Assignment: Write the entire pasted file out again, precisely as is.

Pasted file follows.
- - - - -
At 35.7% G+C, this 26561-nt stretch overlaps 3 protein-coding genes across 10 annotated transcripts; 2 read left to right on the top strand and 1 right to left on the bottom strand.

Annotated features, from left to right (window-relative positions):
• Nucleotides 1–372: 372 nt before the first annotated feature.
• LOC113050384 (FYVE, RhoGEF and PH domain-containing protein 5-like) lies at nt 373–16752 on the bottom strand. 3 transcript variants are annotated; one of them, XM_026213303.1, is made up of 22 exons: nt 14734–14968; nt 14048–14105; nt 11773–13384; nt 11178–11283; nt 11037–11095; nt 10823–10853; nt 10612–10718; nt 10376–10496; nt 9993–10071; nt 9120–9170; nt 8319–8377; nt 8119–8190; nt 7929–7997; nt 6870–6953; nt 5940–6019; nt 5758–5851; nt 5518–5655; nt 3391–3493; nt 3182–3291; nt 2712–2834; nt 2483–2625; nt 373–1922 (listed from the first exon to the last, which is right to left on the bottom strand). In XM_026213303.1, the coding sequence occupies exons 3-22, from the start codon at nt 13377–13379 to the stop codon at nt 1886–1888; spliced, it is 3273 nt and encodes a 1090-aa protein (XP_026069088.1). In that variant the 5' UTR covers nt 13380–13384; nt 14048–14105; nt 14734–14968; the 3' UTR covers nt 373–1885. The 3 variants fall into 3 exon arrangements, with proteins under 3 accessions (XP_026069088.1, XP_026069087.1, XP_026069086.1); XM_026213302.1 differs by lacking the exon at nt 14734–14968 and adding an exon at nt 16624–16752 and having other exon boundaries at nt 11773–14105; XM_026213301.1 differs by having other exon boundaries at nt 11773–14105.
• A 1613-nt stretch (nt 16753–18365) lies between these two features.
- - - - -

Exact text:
At 35.7% G+C, this 26561-nt stretch overlaps 3 protein-coding genes across 10 annotated transcripts; 2 read left to right on the top strand and 1 right to left on the bottom strand.

Annotated features, from left to right (window-relative positions):
• Nucleotides 1–372: 372 nt before the first annotated feature.
• LOC113050384 (FYVE, RhoGEF and PH domain-containing protein 5-like) lies at nt 373–16752 on the bottom strand. 3 transcript variants are annotated; one of them, XM_026213303.1, is made up of 22 exons: nt 14734–14968; nt 14048–14105; nt 11773–13384; nt 11178–11283; nt 11037–11095; nt 10823–10853; nt 10612–10718; nt 10376–10496; nt 9993–10071; nt 9120–9170; nt 8319–8377; nt 8119–8190; nt 7929–7997; nt 6870–6953; nt 5940–6019; nt 5758–5851; nt 5518–5655; nt 3391–3493; nt 3182–3291; nt 2712–2834; nt 2483–2625; nt 373–1922 (listed from the first exon to the last, which is right to left on the bottom strand). In XM_026213303.1, the coding sequence occupies exons 3-22, from the start codon at nt 13377–13379 to the stop codon at nt 1886–1888; spliced, it is 3273 nt and encodes a 1090-aa protein (XP_026069088.1). In that variant the 5' UTR covers nt 13380–13384; nt 14048–14105; nt 14734–14968; the 3' UTR covers nt 373–1885. The 3 variants fall into 3 exon arrangements, with proteins under 3 accessions (XP_026069088.1, XP_026069087.1, XP_026069086.1); XM_026213302.1 differs by lacking the exon at nt 14734–14968 and adding an exon at nt 16624–16752 and having other exon boundaries at nt 11773–14105; XM_026213301.1 differs by having other exon boundaries at nt 11773–14105.
• A 1613-nt stretch (nt 16753–18365) lies between these two features.